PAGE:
American Home Inspectors Ltd.
Serving the Metropolitan Chicago Area
Including Cook and Surrounding Counties


Keys to Choosing the Right Home Inspector



  • Beware of home inspectors recommended by your Realtor. There is an inherent conflict of interest. Realtors want to sell houses and may be inclined to choose home inspectors who might gloss over any serious problems. Such problems can wind up costing you a bundle.
  • Avoid home inspectors who quote you low-ball prices. The least expensive home inspector is likely to spend the least time doing the inspection. And the less time they spend, the less likely they are to find the faults and problems that you are paying them to uncover. Likewise, they are also going to give you the least comprehensive reports.
  • Get their qualifications. There are extremely wide variances in home inspectors' backgrounds and qualifications as well as how thorough they are in doing inspections. Because this business is generally unregulated, many very unqualified individuals are providing this service.
  • Choose an ASHI Certified Home Inspector. Your best assurance of hiring a qualified inspector is finding one who can prove to you that they are a CERTIFIED MEMBER of the AMERICAN SOCIETY OF HOME INSPECTORS. To become a Certified ASHI Home Inspector, individuals must pass a rigorous examination, conduct over 250 inspections, and remain in good standing as candidates for at least 6 months. In addition, after they become certified, they must undergo at least 20 hours of continuing education in home-inspection-related areas every year. Please note that some unscrupulous inspectors will falsely claim to be ASHI Certified. If they are truly ASHI Certified, they will give you their Certification number without hesitation. If you have any doubts, you can call ASHI at 800-743-2744 (or 847-290-1919), and they will confirm whether any particular inspector is ASHI Certified.
  • Make sure your home inspector is (and will be) readily available. More often than not, when you call, you will reach an answering machine, and your call will not be promptly returned. Or you will only reach a receptionist. You need a home inspector who is readily accessible for you to talk to before you hire them. Someone you feel comfortable with and who will address your particular concerns about the home you're considering or about their service. And someone who will also be accessible to you after the inspection is completed. If at all possible, talk to the particular individual who will be conducting your inspection before you hire them.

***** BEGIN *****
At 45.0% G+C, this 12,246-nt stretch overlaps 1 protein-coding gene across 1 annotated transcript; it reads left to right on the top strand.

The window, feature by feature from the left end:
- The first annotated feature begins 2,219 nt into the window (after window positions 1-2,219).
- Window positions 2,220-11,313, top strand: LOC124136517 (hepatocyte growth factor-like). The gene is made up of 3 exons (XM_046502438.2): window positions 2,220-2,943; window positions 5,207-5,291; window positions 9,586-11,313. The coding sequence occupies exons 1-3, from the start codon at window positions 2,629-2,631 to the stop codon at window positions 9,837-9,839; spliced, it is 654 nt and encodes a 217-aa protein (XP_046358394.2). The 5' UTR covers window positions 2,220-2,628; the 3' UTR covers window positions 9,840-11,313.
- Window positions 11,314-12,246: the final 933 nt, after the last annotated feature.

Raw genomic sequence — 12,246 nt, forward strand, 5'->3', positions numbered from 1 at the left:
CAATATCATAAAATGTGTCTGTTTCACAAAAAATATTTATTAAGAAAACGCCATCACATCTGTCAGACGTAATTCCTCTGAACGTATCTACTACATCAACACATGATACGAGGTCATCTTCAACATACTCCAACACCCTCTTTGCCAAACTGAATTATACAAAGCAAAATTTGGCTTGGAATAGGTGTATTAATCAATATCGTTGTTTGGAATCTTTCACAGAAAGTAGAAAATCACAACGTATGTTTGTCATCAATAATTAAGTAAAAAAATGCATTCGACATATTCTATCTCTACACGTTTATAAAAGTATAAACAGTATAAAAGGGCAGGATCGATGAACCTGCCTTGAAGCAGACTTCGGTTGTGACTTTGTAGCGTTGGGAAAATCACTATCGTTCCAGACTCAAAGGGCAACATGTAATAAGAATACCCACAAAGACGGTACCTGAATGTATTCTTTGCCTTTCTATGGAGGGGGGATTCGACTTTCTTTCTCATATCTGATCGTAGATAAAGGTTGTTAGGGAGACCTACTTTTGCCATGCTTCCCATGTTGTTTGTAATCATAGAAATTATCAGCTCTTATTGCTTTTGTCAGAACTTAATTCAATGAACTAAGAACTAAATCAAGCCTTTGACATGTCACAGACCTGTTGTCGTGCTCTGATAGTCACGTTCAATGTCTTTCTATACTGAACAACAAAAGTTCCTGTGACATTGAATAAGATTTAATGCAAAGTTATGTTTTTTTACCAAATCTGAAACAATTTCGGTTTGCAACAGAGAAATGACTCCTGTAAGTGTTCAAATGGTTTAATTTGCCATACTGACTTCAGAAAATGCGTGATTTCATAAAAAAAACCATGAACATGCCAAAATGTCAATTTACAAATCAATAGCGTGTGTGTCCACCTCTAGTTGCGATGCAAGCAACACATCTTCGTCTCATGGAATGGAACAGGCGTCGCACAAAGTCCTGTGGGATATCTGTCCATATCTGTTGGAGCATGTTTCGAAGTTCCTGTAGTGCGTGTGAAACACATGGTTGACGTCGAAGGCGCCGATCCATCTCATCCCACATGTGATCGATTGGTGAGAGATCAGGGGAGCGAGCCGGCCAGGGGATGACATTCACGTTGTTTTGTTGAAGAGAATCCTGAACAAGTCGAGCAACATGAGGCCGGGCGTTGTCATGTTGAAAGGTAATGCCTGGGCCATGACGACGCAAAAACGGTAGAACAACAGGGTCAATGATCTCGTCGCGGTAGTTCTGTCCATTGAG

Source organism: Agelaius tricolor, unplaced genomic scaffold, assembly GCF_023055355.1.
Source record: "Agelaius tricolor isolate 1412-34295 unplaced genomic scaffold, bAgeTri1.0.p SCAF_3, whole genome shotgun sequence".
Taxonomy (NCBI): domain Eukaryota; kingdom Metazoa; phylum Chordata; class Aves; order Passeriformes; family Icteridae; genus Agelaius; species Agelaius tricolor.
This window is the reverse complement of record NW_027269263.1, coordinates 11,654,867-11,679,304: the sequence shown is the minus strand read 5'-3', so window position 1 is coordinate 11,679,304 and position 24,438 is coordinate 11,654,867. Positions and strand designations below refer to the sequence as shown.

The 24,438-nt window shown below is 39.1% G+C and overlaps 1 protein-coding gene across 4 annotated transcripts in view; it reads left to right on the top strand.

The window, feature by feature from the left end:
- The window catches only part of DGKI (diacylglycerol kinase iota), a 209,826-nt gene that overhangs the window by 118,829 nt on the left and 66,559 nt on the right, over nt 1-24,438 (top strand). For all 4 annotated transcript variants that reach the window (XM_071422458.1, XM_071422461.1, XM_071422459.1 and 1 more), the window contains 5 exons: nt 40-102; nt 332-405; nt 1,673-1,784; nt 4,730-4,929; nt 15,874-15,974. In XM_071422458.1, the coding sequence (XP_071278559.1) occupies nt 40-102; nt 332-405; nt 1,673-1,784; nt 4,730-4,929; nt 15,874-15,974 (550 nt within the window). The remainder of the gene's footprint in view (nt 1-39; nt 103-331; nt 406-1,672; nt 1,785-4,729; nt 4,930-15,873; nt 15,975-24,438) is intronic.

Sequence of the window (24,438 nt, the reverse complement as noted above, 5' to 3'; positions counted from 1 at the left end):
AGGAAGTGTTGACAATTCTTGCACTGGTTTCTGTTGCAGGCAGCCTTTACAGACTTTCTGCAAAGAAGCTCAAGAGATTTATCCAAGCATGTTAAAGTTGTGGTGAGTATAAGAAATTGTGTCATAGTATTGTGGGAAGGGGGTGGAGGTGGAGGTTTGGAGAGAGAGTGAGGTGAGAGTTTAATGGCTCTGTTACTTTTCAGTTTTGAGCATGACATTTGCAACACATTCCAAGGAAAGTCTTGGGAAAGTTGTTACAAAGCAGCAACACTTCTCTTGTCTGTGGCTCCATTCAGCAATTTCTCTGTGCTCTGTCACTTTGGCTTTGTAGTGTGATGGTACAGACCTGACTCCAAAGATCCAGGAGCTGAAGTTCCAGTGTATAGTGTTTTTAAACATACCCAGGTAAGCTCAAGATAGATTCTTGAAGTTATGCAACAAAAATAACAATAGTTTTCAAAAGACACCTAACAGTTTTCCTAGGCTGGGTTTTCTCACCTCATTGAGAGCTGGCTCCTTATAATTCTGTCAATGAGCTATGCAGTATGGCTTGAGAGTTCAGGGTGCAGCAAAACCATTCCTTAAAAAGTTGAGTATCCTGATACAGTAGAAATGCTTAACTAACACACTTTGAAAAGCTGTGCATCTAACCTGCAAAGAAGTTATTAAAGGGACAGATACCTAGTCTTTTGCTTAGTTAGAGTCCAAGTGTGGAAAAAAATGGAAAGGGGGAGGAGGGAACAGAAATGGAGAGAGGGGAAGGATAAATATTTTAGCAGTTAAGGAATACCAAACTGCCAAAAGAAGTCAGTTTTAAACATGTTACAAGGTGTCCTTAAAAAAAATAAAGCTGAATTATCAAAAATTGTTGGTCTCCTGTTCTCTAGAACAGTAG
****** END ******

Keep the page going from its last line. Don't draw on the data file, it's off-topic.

• Consider your home inspection an investment. If the inspection reveals that your prospective home is in fine condition, then you can proceed with the purchase as you wish to. If problems are revealed, then you have the option of either compelling the owner to fix the problems before you take possession or receiving money at the closing to finance your fixing the problems. However, if the home inspection uncovers major problems that the owner cannot or will not fix to your satisfaction and will not reduce the home's selling price to allow for, then, depending on the provisions of the contact, you probably do not have to purchase the home. And you will have avoided the substantial expenses for enormous repairs that you would have inherited if you had bought the house. By helping you assess the true condition of a house, a home inspection can either clear the way for your purchase, help assure that you are compensated for any problems you do inherit with the home purchase, or help you avoid the costly mistake of buying a home with problems you want no part of. This investment can pay for itself in savings or help provide you peace of mind with one of the biggest financial commitments you'll ever make.
  • Bear in mind, home inspections do have limitations. Home inspectors report what they see. What they can't see, they can't report. So even the best inspection won't reveal hidden problems. Problems behind walls or elsewhere out of sight (and conditions which have been intentionally and skillfully covered up) generally can't be detected and will go unreported. Likewise, home inspectors aren't psychic and thus have no idea of when properly operating systems that exhibit no outward ominous signs will fail. The only way to protect yourself against such situations is by purchasing a home warranty from a reputable source. Ask your home inspection company if you can obtain such a warranty through them.
For a thorough unbiased home inspection in the Chicagoland area,
call American Home Inspectors at:

1-708-579-0300

Fax 1-877-360-5404
Email info@ahinspectors.com

American Society of Home Inspectors
Certified Member #001882

Illinois Home Inspector Entity License #051.000175

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© 2003 American Home Inspectors Ltd.